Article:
Today, we are going to talk about making soap using a popular alcoholic drink; beer! I used the hot process method, but these observations will apply to those of you that use the cold process method, too. Let’s get started!
Considerations for Beer Soap
When I first began doing research about beer soap, I found many conflicting articles and conflicting instructions. I was left confused; did I have to boil the alcohol out of the soap? Did the beer need to be frozen first? Was I going to blow up my kitchen? I'm happy to say that one of those things didn't happen. (I'll give you a hint; nothing exploded!) I did, however, finally narrow down my recipe and method through about three hours worth of online exploration; hopefully I can save you a bit of time with this article, but remember; besides the chemistry of soapmaking, creatively, make this yours! The sky is the limit and the creative potential for your product is exponential.
First, I decided how much beer I would be using in my soap. Because I wanted a lot of beer in my soap, I decided to completely replace all of my water with beer. This means, I added my lye to my beer; with a few steps in between, of course.
I also decided to boil my beer first. I understand that there are conflicting ideas of whether this is necessary, but, being that it was my first time making it, I didn't want to take any chances (again-I like my kitchen in one piece). I used a blonde beer to avoid the darkness of a stout; I needed around 18 ounces for my recipe, but started out boiling about 34 ounces because of the chance of it boiling off and leaving me with a lower amount of liquid at the end of the process. I brought the beer to a boil and let it cook at approximately 175 F for 15 minutes; I ended up with about 27 ounces of beer when I was done. Not bad! I had enough for this recipe, and subsequently made a batch using both beer and distilled water the next day.
In the final minutes of the beer boiling, which made my house smell pretty badly (I would definitely recommend having a fan on), I filled my sink with ice and then placed the pan I boiled the beer in on top of the ice, filling the sink with cold water around it. I cooled it quite a bit, and quickly with this method; when it was cool to the touch, I then put it in a quart freezer bag and laid it flat in my freezer for about an hour. After the hour, it was not frozen, but rather slushy; this is what I was looking for!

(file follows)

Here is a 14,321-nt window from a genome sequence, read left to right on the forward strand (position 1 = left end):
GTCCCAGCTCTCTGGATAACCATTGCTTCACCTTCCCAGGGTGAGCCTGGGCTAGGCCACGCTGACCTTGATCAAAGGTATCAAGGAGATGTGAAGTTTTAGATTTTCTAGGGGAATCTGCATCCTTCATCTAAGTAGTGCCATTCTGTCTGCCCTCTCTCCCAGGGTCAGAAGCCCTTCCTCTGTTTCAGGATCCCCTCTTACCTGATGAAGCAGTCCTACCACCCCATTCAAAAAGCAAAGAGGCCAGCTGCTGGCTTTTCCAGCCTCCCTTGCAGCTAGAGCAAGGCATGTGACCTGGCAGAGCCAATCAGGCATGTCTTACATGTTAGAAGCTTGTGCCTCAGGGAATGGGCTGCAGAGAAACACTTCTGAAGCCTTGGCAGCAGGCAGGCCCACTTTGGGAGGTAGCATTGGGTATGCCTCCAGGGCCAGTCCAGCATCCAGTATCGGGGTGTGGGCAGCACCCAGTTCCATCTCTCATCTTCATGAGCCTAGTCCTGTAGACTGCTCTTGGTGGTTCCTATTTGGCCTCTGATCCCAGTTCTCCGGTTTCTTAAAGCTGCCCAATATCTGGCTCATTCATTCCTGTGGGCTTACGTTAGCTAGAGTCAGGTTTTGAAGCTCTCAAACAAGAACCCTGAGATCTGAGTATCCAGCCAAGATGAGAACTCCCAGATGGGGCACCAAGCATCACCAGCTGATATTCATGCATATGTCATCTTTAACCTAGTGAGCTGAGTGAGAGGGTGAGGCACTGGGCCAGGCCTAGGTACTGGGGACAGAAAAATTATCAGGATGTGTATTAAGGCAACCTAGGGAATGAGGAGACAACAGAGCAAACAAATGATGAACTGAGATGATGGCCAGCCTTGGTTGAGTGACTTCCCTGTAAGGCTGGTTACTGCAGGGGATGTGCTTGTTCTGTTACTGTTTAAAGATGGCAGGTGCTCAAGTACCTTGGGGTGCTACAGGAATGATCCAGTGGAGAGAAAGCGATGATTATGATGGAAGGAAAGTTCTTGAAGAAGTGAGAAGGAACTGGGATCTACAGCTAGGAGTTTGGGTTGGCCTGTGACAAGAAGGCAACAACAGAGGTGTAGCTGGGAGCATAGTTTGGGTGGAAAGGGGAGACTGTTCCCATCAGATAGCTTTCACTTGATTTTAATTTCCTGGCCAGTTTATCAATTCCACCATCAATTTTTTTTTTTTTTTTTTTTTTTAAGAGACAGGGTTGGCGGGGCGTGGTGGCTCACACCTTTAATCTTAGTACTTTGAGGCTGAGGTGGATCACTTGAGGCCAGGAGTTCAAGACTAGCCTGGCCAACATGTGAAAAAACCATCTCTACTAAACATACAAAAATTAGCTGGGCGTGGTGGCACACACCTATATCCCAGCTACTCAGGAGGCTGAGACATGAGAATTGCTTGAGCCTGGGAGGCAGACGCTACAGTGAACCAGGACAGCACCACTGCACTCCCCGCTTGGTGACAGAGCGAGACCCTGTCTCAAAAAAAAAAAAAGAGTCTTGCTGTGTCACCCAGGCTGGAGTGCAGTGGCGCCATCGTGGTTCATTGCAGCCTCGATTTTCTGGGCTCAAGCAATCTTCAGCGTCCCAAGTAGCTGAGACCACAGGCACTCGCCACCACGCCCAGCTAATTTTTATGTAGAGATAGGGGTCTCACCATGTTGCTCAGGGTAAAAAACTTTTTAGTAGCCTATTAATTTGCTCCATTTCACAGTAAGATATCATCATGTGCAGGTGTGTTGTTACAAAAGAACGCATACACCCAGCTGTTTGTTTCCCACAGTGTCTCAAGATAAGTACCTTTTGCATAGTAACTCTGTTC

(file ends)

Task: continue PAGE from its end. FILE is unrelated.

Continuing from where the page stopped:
Once the beer was slushy, I slowly sprinkled the lye into the semi-frozen liquid, careful to do it slowly and make sure that the granules completely dissolved. This is important, because if you add the lye too quickly, there is a chance it may scorch the beer which will result in an very unpleasant lye-beer mixture that you may not want to use, depending on your desired finished product.
Because it was cold outside, I allowed the lye beer to sit outside and cool down. I like to combine my lye mixture and oils while they are around the same temperature, and usually at around 140-150 degrees. Once I had everything at the desired temperature, I combined the lye mixture and oils in my crock pot with an immersion blender; and it came to trace very quickly! Within 5-10 minutes, the mixture was at trace.
Now, at this point, the batter was quite dark; I'd say about the color of wheat bread. I had decided to do a pencil line in my bar, but had chosen a very light and pretty mica; unfortunately, I didn't anticipate the soap would lighten to the color of a cup of coffee with a half cup of creamer in it! Because of this, my pencil line is barely visible; keep in mind that, depending on the type of beer you use, this may happen to you as well.
The Cooking Process and Aftermath
Although there didn't seem to be much of a difference between my normal soapmaking and making soap with beer, what I noticed the most was the smell. Before I added my fragrances, the smell of the batter while cooking and even the next day when I cut it was very strong and honestly, unpleasant. But, don't worry! Once the bars sat for about 24 hours, that smell faded away and all that is left is the smell of my fragrances, and a very light, earthy smell that is actually quite pleasant.
Making soap with alcohol may seem like a strange extra step to take when you're making your soap, but people love it! Do you make soap using beer or wine? We want to see it! Show us on Facebook, Instagram or Twitter so we can see your beautiful brew creations!